French Long Course Nationals in Chartres: Fan Guide Part 1 – Setting the Stage

  3 Anne Lepesant | April 07th, 2014 | Europe, Featured, International, News

Meet poster Chartres 2014 French Long Course National Championships

  • Dates: Tuesday, April 8 – Sunday, April 13, 2014
  • Times: prelims 9:00 am, semis/ finals 5:00 pm
  • Location: Chartres, France  (GMT +1, or 6 hours ahead of N.Y., 9 ahead of L.A.)
  • Results: Available
  • Championship Central

 

 

 

 

The photo on the meet poster says it best: France’s top international stars, including two prodigal sons who have spent the last year training outside the Hexagon, are all reunited for the French National Long Course Championships in Chartres. From left to right you see the smiling faces of Jérémy Stravius (back, IM), Camille Muffat (mid-distance free), Yannick Agnel (mid-distance free), Florent Manaudou (sprints) and Camille Lacourt (back), all of who will be on deck to compete at their national meet from Tuesday, April 8 through Sunday, April 13, 2014.

Most countries do things a bit differently than we do in the U.S.: they hold their Trials at the end of the spring in order to select, then assemble their National Team for three months of training and preparation for the big international championship of the summer. In 2012 this April national meet served as France’s Olympic Trials; in 2013 it was the basis of selection for their World Championship team. The 2014 version will be used to determine the composition of four national traveling squads representing France in international competition this summer:

  • 2014 European Swimming Championships in Berlin, Germany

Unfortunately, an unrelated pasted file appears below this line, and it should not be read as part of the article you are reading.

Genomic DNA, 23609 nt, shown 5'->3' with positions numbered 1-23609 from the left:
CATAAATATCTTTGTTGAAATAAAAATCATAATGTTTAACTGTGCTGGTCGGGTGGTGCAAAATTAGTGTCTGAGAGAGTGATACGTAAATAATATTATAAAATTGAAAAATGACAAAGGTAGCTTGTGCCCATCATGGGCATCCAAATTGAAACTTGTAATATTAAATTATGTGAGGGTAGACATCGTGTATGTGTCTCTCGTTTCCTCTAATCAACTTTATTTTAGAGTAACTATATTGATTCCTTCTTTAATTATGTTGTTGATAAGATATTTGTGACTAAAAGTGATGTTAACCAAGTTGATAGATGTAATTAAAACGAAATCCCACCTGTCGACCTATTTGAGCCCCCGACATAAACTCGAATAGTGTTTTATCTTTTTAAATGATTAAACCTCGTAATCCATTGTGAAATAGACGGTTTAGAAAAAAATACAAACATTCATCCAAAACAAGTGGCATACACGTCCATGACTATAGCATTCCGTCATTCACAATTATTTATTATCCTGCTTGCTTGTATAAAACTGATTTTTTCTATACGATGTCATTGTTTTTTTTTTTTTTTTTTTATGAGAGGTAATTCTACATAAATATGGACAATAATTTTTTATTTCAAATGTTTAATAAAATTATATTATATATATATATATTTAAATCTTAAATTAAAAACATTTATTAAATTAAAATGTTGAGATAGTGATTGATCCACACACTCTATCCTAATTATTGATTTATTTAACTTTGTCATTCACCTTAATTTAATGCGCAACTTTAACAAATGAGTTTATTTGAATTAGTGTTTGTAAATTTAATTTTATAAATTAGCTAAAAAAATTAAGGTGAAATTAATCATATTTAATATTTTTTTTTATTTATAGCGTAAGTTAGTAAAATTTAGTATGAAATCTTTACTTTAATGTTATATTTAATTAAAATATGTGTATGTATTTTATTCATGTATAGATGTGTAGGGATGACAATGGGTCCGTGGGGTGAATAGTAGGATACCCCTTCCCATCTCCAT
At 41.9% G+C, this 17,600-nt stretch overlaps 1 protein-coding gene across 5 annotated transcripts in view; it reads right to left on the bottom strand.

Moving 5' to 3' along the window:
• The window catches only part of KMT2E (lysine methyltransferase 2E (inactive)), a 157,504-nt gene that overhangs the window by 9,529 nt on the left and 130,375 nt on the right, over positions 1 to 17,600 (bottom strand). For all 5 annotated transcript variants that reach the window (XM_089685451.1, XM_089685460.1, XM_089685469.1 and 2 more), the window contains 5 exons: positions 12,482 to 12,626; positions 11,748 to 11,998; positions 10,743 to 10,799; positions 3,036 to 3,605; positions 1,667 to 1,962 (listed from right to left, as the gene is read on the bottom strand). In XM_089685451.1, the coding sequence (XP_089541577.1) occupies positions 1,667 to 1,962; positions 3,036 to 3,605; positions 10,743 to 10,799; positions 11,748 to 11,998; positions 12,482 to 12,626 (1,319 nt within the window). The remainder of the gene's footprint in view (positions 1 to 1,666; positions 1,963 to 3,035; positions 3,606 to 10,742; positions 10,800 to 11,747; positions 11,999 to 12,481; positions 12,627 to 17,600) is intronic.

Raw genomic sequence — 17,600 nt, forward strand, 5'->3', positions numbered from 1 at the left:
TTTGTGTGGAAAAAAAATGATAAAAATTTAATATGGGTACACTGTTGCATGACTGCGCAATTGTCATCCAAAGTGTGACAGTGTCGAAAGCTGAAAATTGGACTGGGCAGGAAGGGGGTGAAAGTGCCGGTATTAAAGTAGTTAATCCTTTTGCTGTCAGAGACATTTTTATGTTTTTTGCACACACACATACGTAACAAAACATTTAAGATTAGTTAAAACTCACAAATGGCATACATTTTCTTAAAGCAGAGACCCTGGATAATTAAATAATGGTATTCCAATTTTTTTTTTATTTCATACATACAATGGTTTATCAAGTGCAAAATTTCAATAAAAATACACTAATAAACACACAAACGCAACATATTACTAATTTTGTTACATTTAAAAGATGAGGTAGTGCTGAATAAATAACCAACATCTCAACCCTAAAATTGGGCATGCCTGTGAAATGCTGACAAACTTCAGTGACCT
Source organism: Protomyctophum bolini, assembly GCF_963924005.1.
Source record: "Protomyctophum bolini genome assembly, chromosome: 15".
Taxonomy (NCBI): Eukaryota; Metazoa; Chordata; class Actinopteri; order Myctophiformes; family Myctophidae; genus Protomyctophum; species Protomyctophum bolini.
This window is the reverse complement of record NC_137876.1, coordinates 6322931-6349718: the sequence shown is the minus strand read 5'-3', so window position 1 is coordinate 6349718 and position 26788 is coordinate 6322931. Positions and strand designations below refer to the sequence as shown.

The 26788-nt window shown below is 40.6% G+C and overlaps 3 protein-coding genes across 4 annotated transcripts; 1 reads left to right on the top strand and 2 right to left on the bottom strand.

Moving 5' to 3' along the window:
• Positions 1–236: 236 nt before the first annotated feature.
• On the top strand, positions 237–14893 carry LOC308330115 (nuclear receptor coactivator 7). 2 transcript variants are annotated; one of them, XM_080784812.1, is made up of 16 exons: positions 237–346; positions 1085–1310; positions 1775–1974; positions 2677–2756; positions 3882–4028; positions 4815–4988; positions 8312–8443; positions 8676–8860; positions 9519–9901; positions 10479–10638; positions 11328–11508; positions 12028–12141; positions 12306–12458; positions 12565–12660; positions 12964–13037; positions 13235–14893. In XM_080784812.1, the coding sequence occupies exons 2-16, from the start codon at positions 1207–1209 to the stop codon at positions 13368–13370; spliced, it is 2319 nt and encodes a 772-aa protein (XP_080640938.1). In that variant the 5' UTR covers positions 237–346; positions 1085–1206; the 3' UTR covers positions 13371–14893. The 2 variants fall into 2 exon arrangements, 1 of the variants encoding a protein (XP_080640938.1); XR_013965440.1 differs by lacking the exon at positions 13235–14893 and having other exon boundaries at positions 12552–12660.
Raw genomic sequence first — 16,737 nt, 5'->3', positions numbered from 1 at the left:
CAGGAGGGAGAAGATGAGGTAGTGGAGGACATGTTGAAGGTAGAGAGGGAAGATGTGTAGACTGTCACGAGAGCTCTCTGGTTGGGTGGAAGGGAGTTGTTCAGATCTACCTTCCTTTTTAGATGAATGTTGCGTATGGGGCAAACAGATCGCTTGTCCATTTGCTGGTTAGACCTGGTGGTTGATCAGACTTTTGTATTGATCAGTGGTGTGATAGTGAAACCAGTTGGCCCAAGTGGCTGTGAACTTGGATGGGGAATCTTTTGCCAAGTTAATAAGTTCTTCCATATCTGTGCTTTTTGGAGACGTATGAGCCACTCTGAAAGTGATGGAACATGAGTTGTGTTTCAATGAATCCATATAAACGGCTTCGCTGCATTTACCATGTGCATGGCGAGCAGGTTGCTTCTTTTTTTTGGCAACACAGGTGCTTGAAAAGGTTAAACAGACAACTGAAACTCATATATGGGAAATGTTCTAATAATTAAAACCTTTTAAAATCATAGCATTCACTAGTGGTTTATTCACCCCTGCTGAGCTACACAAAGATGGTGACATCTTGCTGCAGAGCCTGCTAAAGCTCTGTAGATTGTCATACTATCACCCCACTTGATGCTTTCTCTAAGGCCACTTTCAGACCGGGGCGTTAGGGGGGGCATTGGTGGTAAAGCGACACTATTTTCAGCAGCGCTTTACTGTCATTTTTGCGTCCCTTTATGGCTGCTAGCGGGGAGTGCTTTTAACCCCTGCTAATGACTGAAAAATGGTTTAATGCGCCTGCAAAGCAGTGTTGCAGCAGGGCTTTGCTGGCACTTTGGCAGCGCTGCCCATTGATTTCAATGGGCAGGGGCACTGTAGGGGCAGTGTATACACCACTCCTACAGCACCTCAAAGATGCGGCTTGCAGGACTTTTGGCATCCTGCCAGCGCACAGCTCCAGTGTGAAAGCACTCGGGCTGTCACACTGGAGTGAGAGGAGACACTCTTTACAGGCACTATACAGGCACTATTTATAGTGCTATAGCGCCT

• 2014 Youth Olympic Games in Nanjing, China
  • 2014 European Junior Swimming Championships in Dordrecht, Netherlands
  • Mediterranean Swimming Cup in Netanya, Israel

In 2012 and 2013 the selection criteria were much more stringent than this year. There were progressive time standards to achieve in prelims, semi-finals, and in finals in order to make France’s Olympic and World Championship squads.

This year the French Federation has lifted its foot from the gas pedal, so to speak. They will take the top four finishers in each event to Berlin, as long as they have achieved the minimal time standard in finals. This takes a lot of pressure off the top athletes who really won’t have to taper for another three months. (For that reason, don’t expect outrageous times out of this meet.) It also allows them to take on a couple of events they might not normally swim. Both middle-distance stars Agnel and Muffat, for example, have announced they will be competing in shorter distances: Angel in the men’s 100m free; Muffat in the women’s 50m free.

Romain Barnier press conference in Chartres

Romain Barnier during the press conference in Chartres, France, on the eve of the 2014 French National Long Course Championships. Photo from FFN on Facebook.

The other change the Federation made to this year’s meet was to combine the “Elite” level swimmers with two junior levels, so that everyone vying for a spot on one of France’s international teams would be competing under one roof. This allows French head coach Romain Barnier and his team to have a more global view of the present and future of French swimming.

But what does that mean, you ask? As of yesterday, that meant a total of 1,091 entrants in the meet this year vs 492 in 2013. (And you thought US Olympic Trials was a zoo…) It could have been worse: 471 youth met Chartres’ age-based time standards based on qualifying meets at the end of March; add to that the 709 French swimmers registered at the “Elite” level and the dozen-or-so foreign athletes invited to attend, and the meet organizers were actually expecting as many as 1,200 participants.

We know the names of the 1,091 but the psych sheets won’t be released until the end of the coaches’ meeting this afternoon. Stay tuned for the second half of this pre-game show… but in the meantime, here is how to follow: Championship Central

Comments

  1. bobo gigi says:
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    0

    Yes. The big 5 of French swimming is on the photo of the meet poster.
    Camille Muffat wants to swim 1.56 and 4.04.

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About Anne Lepesant

Anne Lepesant

Anne Lepesant is the mother of four teenage daughters, all of whom swim. With an undergraduate degree from Princeton (where... Read More »